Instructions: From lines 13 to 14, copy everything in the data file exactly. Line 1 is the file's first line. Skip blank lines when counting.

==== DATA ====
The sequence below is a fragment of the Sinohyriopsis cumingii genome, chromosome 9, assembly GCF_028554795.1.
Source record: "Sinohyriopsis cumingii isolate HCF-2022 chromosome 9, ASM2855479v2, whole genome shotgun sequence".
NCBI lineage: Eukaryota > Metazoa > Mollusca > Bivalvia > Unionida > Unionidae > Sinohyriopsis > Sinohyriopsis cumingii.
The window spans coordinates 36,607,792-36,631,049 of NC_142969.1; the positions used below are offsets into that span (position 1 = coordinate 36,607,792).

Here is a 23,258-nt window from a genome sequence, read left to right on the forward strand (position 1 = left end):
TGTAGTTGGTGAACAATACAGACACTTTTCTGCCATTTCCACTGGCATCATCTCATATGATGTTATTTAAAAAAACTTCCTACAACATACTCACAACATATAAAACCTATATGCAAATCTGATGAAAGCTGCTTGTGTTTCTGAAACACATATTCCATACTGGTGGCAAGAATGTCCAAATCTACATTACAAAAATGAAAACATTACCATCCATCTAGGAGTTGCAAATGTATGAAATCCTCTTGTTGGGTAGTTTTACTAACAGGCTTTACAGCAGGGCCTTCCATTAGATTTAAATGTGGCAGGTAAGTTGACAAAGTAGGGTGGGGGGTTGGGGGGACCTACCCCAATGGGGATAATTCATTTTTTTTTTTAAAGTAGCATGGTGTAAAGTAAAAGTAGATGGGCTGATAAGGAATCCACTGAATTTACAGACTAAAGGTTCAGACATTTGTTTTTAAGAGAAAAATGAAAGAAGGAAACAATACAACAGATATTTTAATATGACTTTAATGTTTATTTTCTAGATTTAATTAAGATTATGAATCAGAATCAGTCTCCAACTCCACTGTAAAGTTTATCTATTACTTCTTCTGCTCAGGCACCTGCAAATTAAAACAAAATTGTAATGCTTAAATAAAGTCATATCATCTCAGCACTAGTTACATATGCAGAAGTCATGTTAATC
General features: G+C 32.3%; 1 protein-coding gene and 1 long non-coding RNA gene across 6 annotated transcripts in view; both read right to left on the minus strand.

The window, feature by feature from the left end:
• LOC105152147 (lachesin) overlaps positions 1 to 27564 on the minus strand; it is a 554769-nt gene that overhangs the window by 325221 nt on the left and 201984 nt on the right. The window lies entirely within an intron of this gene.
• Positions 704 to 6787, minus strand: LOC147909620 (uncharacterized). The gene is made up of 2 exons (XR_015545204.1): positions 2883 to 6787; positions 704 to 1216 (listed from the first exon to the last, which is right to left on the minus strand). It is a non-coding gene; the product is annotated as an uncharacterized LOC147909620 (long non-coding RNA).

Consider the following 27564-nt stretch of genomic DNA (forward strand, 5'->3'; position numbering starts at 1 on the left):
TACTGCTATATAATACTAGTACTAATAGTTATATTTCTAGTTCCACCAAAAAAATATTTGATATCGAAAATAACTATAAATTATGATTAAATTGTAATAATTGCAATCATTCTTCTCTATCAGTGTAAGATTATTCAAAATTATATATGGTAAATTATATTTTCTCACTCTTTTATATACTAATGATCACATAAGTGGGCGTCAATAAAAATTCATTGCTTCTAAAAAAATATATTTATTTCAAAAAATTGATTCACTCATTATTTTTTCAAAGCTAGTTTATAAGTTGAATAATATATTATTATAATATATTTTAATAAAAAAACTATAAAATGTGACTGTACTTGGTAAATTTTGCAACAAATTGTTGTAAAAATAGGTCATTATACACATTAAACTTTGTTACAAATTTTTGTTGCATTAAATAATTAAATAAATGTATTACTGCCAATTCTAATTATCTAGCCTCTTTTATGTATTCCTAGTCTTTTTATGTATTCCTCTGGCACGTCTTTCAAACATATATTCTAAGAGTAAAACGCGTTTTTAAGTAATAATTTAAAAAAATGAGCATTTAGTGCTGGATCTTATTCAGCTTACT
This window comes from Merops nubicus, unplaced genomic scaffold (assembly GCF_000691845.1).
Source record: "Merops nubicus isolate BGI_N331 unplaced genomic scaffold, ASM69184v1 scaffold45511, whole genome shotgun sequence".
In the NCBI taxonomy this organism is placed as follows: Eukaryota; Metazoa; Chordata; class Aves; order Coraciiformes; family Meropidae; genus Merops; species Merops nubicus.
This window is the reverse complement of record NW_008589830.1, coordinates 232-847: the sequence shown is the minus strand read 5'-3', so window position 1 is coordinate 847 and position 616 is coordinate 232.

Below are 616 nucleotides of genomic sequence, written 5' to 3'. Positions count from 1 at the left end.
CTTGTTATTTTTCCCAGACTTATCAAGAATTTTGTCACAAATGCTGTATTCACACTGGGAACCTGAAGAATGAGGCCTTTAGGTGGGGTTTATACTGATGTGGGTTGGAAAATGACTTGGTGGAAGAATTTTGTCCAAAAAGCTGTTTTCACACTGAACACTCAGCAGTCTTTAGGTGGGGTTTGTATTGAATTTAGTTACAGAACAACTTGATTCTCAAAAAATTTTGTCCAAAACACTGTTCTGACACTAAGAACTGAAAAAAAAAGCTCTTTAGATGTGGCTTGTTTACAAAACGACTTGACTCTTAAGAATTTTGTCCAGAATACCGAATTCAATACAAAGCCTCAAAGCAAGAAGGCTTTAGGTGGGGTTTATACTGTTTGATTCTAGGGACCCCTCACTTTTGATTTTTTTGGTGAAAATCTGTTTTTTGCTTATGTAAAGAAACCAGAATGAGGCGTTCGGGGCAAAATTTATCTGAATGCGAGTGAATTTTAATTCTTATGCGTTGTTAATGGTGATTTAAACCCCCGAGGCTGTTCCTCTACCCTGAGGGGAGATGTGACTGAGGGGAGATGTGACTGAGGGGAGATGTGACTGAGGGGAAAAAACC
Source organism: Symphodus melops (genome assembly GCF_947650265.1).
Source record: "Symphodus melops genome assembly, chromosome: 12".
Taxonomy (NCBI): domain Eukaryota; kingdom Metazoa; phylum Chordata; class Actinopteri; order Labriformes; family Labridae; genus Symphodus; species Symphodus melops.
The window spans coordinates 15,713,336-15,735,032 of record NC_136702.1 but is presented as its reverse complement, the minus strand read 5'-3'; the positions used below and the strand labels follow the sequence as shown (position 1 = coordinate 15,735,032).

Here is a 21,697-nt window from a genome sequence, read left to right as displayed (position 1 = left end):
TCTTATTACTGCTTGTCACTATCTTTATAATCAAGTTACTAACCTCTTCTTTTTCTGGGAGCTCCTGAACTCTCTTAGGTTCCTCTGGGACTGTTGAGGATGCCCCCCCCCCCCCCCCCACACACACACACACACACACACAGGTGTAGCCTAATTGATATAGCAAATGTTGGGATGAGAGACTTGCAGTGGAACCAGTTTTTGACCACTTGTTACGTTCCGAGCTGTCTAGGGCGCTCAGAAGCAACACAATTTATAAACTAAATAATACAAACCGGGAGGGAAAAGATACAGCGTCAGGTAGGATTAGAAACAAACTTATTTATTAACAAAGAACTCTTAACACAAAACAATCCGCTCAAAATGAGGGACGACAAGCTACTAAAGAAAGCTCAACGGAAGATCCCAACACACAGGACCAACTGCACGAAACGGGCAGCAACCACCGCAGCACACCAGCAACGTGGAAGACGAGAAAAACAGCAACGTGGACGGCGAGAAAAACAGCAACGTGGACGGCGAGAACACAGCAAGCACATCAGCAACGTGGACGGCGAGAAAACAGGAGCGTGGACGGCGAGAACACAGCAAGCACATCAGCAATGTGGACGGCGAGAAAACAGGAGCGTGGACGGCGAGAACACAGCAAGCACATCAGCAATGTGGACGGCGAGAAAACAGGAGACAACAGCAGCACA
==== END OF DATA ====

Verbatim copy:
This window comes from Merops nubicus, unplaced genomic scaffold (assembly GCF_000691845.1).
Source record: "Merops nubicus isolate BGI_N331 unplaced genomic scaffold, ASM69184v1 scaffold45511, whole genome shotgun sequence".